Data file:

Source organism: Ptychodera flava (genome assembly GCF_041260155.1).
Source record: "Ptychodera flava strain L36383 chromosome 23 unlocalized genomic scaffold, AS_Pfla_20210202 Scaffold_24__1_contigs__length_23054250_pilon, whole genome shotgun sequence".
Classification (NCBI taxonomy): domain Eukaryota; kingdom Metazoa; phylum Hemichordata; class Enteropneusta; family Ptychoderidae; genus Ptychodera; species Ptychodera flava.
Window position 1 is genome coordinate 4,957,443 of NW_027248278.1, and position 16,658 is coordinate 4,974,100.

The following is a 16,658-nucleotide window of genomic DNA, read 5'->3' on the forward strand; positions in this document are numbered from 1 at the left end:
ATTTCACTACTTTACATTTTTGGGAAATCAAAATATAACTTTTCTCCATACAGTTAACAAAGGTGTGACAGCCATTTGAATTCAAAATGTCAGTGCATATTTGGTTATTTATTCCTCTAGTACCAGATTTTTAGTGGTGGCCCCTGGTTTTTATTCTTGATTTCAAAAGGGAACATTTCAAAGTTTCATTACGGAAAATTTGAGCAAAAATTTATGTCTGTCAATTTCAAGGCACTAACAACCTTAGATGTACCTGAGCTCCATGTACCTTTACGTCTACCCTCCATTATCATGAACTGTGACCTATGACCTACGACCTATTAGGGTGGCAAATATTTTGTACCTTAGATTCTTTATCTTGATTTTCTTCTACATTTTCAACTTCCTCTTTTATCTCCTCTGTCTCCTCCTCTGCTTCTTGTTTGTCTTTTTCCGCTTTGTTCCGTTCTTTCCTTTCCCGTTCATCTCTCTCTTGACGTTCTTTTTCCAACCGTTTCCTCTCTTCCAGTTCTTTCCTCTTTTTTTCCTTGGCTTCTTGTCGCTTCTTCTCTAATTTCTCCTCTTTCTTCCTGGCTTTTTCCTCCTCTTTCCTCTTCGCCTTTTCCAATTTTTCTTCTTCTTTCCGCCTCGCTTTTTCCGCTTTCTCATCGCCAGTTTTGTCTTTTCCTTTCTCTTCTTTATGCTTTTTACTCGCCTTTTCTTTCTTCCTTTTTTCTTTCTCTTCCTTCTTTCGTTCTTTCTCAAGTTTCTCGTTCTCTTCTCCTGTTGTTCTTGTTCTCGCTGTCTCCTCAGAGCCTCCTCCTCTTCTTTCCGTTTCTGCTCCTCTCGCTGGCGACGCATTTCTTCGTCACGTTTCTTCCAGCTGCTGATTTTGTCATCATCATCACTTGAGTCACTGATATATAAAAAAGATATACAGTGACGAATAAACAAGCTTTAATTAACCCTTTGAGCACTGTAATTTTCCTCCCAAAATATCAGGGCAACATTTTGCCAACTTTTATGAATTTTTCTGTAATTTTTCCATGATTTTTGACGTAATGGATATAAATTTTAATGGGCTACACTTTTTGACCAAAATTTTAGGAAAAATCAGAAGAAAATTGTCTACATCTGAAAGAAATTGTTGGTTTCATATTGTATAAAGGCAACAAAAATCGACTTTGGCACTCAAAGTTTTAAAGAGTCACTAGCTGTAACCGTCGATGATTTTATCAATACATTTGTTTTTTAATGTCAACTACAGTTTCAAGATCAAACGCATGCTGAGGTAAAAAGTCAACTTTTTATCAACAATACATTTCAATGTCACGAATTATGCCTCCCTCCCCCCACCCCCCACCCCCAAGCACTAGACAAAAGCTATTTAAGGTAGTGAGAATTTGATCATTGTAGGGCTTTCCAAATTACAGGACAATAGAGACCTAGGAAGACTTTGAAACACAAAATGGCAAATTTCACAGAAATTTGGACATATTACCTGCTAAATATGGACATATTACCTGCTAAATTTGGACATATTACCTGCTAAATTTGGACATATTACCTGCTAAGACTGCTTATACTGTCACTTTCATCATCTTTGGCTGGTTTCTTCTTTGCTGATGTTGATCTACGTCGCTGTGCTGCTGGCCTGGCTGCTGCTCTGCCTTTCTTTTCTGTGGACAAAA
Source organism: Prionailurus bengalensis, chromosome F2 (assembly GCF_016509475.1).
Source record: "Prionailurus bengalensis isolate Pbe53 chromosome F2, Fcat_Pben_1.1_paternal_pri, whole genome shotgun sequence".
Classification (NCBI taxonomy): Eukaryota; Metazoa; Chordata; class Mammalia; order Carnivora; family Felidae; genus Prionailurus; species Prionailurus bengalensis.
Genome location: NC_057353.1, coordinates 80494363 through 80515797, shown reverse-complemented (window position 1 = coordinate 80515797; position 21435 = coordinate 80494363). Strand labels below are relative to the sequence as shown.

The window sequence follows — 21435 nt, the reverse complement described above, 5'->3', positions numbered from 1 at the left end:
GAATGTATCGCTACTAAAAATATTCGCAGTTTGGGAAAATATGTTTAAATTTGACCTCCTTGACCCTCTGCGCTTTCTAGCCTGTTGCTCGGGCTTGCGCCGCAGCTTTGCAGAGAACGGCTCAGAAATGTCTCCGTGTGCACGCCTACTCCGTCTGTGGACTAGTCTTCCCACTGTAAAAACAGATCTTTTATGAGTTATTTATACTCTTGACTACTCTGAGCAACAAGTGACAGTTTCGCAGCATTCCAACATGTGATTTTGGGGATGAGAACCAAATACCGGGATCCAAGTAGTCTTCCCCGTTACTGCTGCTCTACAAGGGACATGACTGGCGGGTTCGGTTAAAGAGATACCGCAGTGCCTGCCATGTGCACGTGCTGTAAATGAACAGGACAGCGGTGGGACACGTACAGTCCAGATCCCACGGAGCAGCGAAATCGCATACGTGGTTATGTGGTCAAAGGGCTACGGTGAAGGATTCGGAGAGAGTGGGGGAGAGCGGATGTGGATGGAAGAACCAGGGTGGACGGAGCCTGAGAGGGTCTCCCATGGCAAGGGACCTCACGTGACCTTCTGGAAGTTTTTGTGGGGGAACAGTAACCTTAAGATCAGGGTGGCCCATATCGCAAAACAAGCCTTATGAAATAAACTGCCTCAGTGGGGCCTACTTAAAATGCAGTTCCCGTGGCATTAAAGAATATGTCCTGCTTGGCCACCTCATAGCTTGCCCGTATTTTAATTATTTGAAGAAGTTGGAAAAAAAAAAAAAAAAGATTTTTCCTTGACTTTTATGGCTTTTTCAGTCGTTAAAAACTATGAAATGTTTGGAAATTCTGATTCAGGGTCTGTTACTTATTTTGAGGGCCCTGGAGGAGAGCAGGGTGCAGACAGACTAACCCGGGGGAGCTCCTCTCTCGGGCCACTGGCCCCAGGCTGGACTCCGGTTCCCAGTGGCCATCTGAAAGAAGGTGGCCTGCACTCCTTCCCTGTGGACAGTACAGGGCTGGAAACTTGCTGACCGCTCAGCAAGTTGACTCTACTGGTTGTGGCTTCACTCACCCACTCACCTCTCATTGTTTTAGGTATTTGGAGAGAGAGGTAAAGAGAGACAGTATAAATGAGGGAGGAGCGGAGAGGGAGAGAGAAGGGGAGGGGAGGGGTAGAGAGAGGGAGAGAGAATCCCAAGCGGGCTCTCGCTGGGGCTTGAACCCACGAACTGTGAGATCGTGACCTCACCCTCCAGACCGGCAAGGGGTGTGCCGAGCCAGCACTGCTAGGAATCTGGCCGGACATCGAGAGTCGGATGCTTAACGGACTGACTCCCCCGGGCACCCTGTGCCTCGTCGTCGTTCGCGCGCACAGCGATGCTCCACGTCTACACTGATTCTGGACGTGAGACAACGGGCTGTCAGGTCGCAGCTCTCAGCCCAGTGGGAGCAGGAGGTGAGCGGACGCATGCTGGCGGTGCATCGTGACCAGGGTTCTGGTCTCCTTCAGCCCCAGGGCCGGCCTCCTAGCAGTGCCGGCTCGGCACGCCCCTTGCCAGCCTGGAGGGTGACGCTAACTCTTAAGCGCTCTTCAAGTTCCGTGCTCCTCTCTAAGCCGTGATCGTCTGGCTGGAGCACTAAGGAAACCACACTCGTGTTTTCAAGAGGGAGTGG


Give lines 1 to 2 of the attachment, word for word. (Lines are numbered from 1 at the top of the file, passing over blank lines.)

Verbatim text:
Source organism: Ptychodera flava (genome assembly GCF_041260155.1).
Source record: "Ptychodera flava strain L36383 chromosome 23 unlocalized genomic scaffold, AS_Pfla_20210202 Scaffold_24__1_contigs__length_23054250_pilon, whole genome shotgun sequence".